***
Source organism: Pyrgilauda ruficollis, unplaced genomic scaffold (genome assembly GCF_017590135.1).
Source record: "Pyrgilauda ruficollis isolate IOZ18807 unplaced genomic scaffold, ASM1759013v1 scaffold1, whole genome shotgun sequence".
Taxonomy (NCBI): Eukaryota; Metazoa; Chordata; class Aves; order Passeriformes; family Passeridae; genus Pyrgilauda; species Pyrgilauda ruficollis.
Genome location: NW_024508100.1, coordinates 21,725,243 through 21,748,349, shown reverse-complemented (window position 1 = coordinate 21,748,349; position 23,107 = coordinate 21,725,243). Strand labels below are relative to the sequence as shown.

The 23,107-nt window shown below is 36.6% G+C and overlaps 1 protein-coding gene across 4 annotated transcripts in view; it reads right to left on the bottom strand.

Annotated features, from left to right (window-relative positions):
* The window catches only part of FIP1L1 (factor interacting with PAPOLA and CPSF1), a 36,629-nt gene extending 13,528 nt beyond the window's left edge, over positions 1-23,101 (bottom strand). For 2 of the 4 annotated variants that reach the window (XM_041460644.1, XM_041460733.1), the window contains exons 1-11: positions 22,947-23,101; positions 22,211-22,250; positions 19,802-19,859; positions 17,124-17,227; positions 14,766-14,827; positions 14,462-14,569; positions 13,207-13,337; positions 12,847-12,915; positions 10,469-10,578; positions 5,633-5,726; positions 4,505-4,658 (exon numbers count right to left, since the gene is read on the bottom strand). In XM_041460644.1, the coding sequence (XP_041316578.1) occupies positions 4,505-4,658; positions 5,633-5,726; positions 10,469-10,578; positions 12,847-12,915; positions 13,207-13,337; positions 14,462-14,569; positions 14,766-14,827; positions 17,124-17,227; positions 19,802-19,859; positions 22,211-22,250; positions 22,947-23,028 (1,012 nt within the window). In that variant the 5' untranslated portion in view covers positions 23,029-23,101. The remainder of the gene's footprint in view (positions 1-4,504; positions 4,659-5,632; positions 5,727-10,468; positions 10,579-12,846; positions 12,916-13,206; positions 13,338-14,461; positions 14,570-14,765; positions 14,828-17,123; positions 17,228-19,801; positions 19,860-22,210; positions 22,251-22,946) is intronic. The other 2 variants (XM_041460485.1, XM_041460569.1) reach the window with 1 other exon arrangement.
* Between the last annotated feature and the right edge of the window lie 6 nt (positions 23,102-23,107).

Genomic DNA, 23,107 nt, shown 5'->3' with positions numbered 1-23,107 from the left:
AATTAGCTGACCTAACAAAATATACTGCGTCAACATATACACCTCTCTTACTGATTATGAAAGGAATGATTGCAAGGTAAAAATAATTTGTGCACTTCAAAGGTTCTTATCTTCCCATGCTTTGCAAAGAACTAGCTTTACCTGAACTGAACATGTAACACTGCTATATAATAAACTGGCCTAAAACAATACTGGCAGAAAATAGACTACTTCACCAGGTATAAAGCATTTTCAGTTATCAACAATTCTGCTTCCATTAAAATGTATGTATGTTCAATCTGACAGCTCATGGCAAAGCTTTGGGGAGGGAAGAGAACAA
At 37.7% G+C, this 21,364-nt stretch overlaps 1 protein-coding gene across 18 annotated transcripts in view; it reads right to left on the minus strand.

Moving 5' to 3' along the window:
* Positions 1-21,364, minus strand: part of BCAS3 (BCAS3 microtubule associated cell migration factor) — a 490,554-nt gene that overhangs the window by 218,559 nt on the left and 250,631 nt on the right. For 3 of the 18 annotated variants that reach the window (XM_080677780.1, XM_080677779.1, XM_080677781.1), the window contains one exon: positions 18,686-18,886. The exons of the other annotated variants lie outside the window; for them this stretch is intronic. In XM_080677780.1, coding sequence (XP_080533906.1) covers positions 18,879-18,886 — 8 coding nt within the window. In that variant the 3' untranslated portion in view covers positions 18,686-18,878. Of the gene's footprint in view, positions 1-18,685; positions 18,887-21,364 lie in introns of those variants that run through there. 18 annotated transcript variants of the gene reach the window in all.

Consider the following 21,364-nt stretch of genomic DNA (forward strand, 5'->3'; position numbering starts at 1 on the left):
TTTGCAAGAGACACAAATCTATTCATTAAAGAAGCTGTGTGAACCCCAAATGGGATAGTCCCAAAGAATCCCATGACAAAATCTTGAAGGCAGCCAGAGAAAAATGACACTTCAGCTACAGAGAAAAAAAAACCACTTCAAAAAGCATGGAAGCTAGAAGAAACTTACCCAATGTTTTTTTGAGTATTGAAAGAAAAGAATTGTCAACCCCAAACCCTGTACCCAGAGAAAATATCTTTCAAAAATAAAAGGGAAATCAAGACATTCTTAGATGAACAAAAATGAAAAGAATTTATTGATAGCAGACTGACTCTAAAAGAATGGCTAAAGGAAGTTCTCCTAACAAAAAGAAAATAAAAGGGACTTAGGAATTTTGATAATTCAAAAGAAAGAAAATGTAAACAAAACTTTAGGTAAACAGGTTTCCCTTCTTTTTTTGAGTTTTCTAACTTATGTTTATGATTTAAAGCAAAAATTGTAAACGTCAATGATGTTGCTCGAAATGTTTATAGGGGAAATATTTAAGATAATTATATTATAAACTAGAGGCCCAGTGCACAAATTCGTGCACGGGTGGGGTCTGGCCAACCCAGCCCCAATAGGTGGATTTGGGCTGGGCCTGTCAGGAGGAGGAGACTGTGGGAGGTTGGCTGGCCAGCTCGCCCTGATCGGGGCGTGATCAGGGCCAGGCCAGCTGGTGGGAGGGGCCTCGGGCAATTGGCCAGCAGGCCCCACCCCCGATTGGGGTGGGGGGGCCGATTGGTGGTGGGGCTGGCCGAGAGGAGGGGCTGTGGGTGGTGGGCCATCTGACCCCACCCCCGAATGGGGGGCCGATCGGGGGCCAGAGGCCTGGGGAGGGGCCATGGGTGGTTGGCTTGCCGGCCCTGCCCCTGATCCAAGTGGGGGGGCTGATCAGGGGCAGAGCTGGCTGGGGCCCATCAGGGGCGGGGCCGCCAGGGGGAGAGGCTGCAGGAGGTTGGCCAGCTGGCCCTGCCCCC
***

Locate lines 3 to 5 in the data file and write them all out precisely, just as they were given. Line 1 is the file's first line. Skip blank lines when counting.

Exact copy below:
Taxonomy (NCBI): Eukaryota; Metazoa; Chordata; class Aves; order Passeriformes; family Passeridae; genus Pyrgilauda; species Pyrgilauda ruficollis.
Genome location: NW_024508100.1, coordinates 21,725,243 through 21,748,349, shown reverse-complemented (window position 1 = coordinate 21,748,349; position 23,107 = coordinate 21,725,243). Strand labels below are relative to the sequence as shown.

The 23,107-nt window shown below is 36.6% G+C and overlaps 1 protein-coding gene across 4 annotated transcripts in view; it reads right to left on the bottom strand.